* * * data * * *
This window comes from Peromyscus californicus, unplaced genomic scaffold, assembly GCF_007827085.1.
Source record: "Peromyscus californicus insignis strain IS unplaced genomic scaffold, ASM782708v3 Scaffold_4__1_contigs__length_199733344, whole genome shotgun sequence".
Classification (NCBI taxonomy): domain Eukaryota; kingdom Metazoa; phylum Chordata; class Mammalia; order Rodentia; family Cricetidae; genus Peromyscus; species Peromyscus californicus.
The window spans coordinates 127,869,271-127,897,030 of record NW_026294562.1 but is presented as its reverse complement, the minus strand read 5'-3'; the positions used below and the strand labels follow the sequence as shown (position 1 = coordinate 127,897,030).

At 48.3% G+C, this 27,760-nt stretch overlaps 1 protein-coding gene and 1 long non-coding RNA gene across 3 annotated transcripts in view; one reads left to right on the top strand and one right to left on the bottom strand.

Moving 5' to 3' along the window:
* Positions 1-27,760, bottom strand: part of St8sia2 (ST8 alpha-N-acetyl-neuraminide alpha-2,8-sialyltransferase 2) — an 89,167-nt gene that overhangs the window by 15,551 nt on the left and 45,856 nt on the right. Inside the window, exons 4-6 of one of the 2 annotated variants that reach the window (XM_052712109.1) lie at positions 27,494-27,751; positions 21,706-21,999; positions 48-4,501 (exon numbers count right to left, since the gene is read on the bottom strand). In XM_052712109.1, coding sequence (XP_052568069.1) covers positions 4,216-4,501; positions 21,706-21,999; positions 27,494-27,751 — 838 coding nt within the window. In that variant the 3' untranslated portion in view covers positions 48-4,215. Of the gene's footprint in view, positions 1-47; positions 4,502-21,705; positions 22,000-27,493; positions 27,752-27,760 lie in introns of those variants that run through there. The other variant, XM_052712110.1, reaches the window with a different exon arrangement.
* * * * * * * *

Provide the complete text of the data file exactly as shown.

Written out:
This window comes from Peromyscus californicus, unplaced genomic scaffold, assembly GCF_007827085.1.
Source record: "Peromyscus californicus insignis strain IS unplaced genomic scaffold, ASM782708v3 Scaffold_4__1_contigs__length_199733344, whole genome shotgun sequence".
Classification (NCBI taxonomy): domain Eukaryota; kingdom Metazoa; phylum Chordata; class Mammalia; order Rodentia; family Cricetidae; genus Peromyscus; species Peromyscus californicus.
The window spans coordinates 127,869,271-127,897,030 of record NW_026294562.1 but is presented as its reverse complement, the minus strand read 5'-3'; the positions used below and the strand labels follow the sequence as shown (position 1 = coordinate 127,897,030).

At 48.3% G+C, this 27,760-nt stretch overlaps 1 protein-coding gene and 1 long non-coding RNA gene across 3 annotated transcripts in view; one reads left to right on the top strand and one right to left on the bottom strand.

Moving 5' to 3' along the window:
* Positions 1-27,760, bottom strand: part of St8sia2 (ST8 alpha-N-acetyl-neuraminide alpha-2,8-sialyltransferase 2) — an 89,167-nt gene that overhangs the window by 15,551 nt on the left and 45,856 nt on the right. Inside the window, exons 4-6 of one of the 2 annotated variants that reach the window (XM_052712109.1) lie at positions 27,494-27,751; positions 21,706-21,999; positions 48-4,501 (exon numbers count right to left, since the gene is read on the bottom strand). In XM_052712109.1, coding sequence (XP_052568069.1) covers positions 4,216-4,501; positions 21,706-21,999; positions 27,494-27,751 — 838 coding nt within the window. In that variant the 3' untranslated portion in view covers positions 48-4,215. Of the gene's footprint in view, positions 1-47; positions 4,502-21,705; positions 22,000-27,493; positions 27,752-27,760 lie in introns of those variants that run through there. The other variant, XM_052712110.1, reaches the window with a different exon arrangement.